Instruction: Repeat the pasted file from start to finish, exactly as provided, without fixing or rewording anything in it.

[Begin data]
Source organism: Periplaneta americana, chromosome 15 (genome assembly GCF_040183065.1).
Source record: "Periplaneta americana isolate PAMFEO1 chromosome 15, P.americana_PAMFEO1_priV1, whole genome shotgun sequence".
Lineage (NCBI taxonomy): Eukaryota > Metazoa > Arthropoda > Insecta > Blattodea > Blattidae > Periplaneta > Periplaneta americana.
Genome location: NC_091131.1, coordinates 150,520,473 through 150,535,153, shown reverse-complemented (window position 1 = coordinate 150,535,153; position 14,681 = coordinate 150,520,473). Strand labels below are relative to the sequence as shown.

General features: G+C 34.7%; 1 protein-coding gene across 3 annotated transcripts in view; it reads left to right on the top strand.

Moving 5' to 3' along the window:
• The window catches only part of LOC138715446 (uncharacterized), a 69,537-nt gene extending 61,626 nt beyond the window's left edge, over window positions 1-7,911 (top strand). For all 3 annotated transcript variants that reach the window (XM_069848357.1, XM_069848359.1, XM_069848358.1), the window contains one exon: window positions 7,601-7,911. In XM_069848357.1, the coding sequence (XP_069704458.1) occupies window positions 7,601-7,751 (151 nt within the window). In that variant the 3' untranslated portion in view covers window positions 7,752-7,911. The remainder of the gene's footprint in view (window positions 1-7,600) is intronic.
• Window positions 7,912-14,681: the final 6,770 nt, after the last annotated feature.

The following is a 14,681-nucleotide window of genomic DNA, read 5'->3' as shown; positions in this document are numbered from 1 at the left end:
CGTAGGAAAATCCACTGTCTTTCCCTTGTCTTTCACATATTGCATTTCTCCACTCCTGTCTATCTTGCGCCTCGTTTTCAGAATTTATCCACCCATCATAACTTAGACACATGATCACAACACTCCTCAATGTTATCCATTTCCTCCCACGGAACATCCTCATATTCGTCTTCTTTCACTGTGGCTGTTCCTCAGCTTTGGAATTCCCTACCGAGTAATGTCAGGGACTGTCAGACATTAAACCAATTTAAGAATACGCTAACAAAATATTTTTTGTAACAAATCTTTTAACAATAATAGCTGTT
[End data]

Source organism: Periplaneta americana, chromosome 15 (genome assembly GCF_040183065.1).
Source record: "Periplaneta americana isolate PAMFEO1 chromosome 15, P.americana_PAMFEO1_priV1, whole genome shotgun sequence".
Lineage (NCBI taxonomy): Eukaryota > Metazoa > Arthropoda > Insecta > Blattodea > Blattidae > Periplaneta > Periplaneta americana.
Genome location: NC_091131.1, coordinates 150,520,473 through 150,535,153, shown reverse-complemented (window position 1 = coordinate 150,535,153; position 14,681 = coordinate 150,520,473). Strand labels below are relative to the sequence as shown.

General features: G+C 34.7%; 1 protein-coding gene across 3 annotated transcripts in view; it reads left to right on the top strand.

Moving 5' to 3' along the window:
• The window catches only part of LOC138715446 (uncharacterized), a 69,537-nt gene extending 61,626 nt beyond the window's left edge, over window positions 1-7,911 (top strand). For all 3 annotated transcript variants that reach the window (XM_069848357.1, XM_069848359.1, XM_069848358.1), the window contains one exon: window positions 7,601-7,911. In XM_069848357.1, the coding sequence (XP_069704458.1) occupies window positions 7,601-7,751 (151 nt within the window). In that variant the 3' untranslated portion in view covers window positions 7,752-7,911. The remainder of the gene's footprint in view (window positions 1-7,600) is intronic.
• Window positions 7,912-14,681: the final 6,770 nt, after the last annotated feature.

The following is a 14,681-nucleotide window of genomic DNA, read 5'->3' as shown; positions in this document are numbered from 1 at the left end:
CGTAGGAAAATCCACTGTCTTTCCCTTGTCTTTCACATATTGCATTTCTCCACTCCTGTCTATCTTGCGCCTCGTTTTCAGAATTTATCCACCCATCATAACTTAGACACATGATCACAACACTCCTCAATGTTATCCATTTCCTCCCACGGAACATCCTCATATTCGTCTTCTTTCACTGTGGCTGTTCCTCAGCTTTGGAATTCCCTACCGAGTAATGTCAGGGACTGTCAGACATTAAACCAATTTAAGAATACGCTAACAAAATATTTTTTGTAACAAATCTTTTAACAATAATAGCTGTT